Creator: Davisson, M.L.; Hudson, G.B.; Moran, J.E.; Neimeyer, S. & Herndon, R., LLNL
Partner: UNT Libraries Government Documents Department

Water Rights Related to Oil Shale Development in the Upper Colorado River Basin

Description: Concerns over fluctuating oil prices and declining petroleum production worldwide have revived interest in oil shale as a potential resource. The Energy Policy Act of 2005 (P.L. 109-58) identified oil shale as a strategically important domestic resource and directed the Department of the Interior to promote commercial development. Oil shale development would require significant amounts of water, however, and water supply in the Colorado River Basin, where several oil shale reserves are located, is limited. This report will provide a brief overview of water rights in Colorado, Utah, and Wyoming, including changes that may be made to currently held water rights and the possibility for abandonment of unused water rights.
Date: November 18, 2008
Creator: Brougher, Cynthia
Partner: UNT Libraries Government Documents Department

Lampsilis hydiana, Specimen #1447

Description: One preserved mussel specimen including both the left and right valves. The specimen exhibits an oval shape; white internal coloring; tan external coloring; no external sculpturing. The specimen measures between 0 - 60 mm in length and was assessed to be relatively-recently dead when collected.
Date: unknown
Creator: Walker, J. B.
Partner: Elm Fork Natural Heritage Museum

Quadrula petrina, Specimen #1420

Description: One preserved mussel specimen including both the left and right valves. The specimen exhibits an oval shape; white internal coloring; brown external coloring; no external sculpturing. The specimen measures between 100 - 120 mm in length and was assessed to be recently dead when collected.
Date: unknown
Partner: Elm Fork Natural Heritage Museum

Quadrula aurea, Specimen #1396

Description: One preserved mussel specimen including both the left and right valves. The specimen exhibits a round shape; white internal coloring; tan external coloring; no external sculpturing. The specimen measures between 0 - 60 mm in length and was assessed to be relatively-recently dead when collected.
Date: unknown
Partner: Elm Fork Natural Heritage Museum

Truncilla macrodon, Specimen #1463

Description: One preserved mussel specimen including both the left and right valves. The specimen exhibits an elliptical shape; white internal coloring; tan external coloring; no external sculpturing. The specimen measures between 0 - 60 mm in length and was assessed to be recently dead when collected.
Date: unknown
Partner: Elm Fork Natural Heritage Museum

Truncilla macrodon, Specimen #1457

Description: One preserved mussel specimen including both the left and right valves. The specimen exhibits an elliptical shape; white internal coloring; green external coloring; no external sculpturing. The specimen measures between 0 - 60 mm in length and was assessed to be recently dead when collected.
Date: unknown
Partner: Elm Fork Natural Heritage Museum

Truncilla macrodon, Specimen #1439

Description: One preserved mussel specimen including both the left and right valves. The specimen exhibits an elliptical shape; white internal coloring; tan external coloring; no external sculpturing. The specimen measures between 0 - 60 mm in length and was assessed to be relatively-recently dead when collected.
Date: August 9, 1891
Creator: Walker, J. B.
Partner: Elm Fork Natural Heritage Museum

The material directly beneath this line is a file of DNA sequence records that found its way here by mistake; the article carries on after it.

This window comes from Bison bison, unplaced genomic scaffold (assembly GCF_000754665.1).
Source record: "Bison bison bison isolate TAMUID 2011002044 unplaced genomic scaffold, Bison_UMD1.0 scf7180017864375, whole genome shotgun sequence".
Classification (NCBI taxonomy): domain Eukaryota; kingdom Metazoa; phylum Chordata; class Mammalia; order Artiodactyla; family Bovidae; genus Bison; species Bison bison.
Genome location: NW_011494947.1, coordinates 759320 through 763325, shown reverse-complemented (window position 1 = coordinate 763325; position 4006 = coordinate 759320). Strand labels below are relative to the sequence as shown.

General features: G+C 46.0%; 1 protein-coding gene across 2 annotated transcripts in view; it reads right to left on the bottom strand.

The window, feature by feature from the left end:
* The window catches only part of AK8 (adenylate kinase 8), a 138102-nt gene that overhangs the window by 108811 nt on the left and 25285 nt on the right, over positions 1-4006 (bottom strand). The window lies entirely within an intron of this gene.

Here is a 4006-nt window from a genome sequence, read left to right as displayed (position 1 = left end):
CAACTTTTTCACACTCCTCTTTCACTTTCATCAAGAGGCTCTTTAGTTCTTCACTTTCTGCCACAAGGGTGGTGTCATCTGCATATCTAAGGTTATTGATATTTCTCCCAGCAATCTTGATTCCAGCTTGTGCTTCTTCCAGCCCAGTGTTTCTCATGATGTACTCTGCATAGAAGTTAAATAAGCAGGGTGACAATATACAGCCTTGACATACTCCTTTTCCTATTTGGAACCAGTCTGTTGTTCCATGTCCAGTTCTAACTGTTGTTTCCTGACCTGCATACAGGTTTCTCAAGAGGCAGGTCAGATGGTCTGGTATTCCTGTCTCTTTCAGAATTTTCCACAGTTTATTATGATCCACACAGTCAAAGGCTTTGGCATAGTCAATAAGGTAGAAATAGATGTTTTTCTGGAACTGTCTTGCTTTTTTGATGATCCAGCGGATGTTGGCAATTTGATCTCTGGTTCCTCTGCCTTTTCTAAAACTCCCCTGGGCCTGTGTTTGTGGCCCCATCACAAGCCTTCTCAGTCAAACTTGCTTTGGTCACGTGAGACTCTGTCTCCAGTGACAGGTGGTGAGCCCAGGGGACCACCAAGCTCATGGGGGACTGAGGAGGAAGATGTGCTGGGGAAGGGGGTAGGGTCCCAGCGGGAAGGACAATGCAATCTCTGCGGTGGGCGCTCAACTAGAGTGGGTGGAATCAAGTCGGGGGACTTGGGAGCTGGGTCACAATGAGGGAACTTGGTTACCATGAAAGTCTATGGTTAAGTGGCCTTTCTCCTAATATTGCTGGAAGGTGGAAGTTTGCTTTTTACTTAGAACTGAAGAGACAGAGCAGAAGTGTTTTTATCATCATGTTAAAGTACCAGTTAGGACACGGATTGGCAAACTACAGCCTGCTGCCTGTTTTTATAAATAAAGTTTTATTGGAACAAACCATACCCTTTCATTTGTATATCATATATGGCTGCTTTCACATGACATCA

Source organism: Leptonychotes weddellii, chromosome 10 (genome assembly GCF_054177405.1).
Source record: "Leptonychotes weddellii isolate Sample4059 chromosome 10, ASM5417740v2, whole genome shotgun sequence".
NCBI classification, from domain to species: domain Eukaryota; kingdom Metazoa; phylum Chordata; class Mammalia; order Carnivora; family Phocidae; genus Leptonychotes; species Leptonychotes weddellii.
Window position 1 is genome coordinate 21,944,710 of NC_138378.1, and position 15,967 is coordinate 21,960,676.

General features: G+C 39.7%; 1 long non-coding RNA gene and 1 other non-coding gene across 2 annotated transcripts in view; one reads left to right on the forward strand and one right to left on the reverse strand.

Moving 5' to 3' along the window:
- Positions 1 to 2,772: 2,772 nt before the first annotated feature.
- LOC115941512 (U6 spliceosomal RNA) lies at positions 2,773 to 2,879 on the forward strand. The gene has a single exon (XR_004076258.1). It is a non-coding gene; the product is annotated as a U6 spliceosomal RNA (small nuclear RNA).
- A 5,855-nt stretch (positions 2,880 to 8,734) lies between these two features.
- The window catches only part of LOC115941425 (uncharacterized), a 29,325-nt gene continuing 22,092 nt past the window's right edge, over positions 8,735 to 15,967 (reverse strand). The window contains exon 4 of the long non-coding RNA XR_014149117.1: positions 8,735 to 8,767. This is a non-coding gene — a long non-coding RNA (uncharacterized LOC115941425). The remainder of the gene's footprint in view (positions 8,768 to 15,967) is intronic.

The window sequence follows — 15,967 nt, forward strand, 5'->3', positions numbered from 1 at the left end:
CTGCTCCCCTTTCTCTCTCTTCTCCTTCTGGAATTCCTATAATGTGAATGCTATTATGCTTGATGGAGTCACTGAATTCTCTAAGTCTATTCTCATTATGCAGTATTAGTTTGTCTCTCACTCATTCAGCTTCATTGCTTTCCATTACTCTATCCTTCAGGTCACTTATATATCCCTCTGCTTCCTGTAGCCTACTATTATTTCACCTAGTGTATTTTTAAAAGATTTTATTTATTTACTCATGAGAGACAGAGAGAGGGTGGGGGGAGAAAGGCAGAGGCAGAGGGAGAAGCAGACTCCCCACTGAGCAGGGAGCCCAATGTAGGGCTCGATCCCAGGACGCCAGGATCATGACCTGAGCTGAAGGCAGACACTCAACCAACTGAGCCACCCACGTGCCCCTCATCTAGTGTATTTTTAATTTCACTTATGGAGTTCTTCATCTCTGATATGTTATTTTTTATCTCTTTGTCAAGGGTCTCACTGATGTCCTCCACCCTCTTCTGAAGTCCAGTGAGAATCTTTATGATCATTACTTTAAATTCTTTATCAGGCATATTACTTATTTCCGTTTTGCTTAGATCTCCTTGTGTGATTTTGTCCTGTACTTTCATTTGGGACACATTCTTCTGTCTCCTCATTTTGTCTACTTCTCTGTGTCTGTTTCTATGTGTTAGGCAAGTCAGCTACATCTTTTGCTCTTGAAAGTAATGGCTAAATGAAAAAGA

Quadrula houstonensis, Specimen #1431

Description: One preserved mussel specimen including both the left and right valves. The specimen exhibits a round shape; white internal coloring; brown external coloring; no external sculpturing. The specimen measures between 0 - 60 mm in length and was assessed to be very-recently dead when collected.
Date: unknown
Partner: Elm Fork Natural Heritage Museum

Quadrula houstonensis, Specimen #1428

Description: One preserved mussel specimen including both the left and right valves. The specimen exhibits a round shape; white internal coloring; brown external coloring; no external sculpturing. The specimen measures between 60 - 100 mm in length and was assessed to be recently dead when collected.
Date: unknown
Partner: Elm Fork Natural Heritage Museum

Quadrula houstonensis, Specimen #1427

Description: One preserved mussel specimen including both the left and right valves. The specimen exhibits a round shape; white internal coloring; brown external coloring; no external sculpturing. The specimen measures between 100 - 120 mm in length and was assessed to be recently dead when collected.
Date: unknown
Partner: Elm Fork Natural Heritage Museum

Quadrula houstonensis, Specimen #1430

Description: One preserved mussel specimen including both the left and right valves. The specimen exhibits a round shape; white internal coloring; tan external coloring; no external sculpturing. The specimen measures between 0 - 60 mm in length and was assessed to be recently dead when collected.
Date: unknown
Partner: Elm Fork Natural Heritage Museum

Quadrula houstonensis, Specimen #1429

Description: One preserved mussel specimen including both the left and right valves. The specimen exhibits a round shape; bluish-white internal coloring; brown external coloring; no external sculpturing. The specimen measures between 60 - 100 mm in length and was assessed to be recently dead when collected.
Date: unknown
Partner: Elm Fork Natural Heritage Museum

Potamilus purpuratus, Specimen #681

Description: One preserved mussel specimen including both the left and right valves. The specimen exhibits a rhomboidal shape; thick shell; pink internal coloring; reddish-brown external coloring; no external sculpturing. Collected in the Colorado basin. The specimen measures over 120 mm in length and was assessed to be relatively-recently dead when collected.
Date: August 15, 1979
Creator: Britton, Joseph
Partner: Elm Fork Natural Heritage Museum

Potamilus purpuratus, Specimen #680

Description: One preserved mussel specimen including the right valve only. The specimen exhibits a rhomboidal shape; thick shell; pink internal coloring; dark brown external coloring; no external sculpturing. Collected in the Colorado basin. The specimen measures over 120 mm in length and was assessed to be relatively-recently dead when collected.
Date: August 15, 1979
Creator: Britton, Joseph
Partner: Elm Fork Natural Heritage Museum

Potamilus purpuratus, Specimen #682

Description: One preserved mussel specimen including both the left and right valves. The specimen exhibits a rhomboidal shape; thick shell; pink internal coloring; reddish-brown external coloring; no external sculpturing. Collected in the Colorado basin. The specimen measures between 100 - 120 mm in length and was assessed to be relatively-recently dead when collected.
Date: August 15, 1979
Creator: Britton, Joseph
Partner: Elm Fork Natural Heritage Museum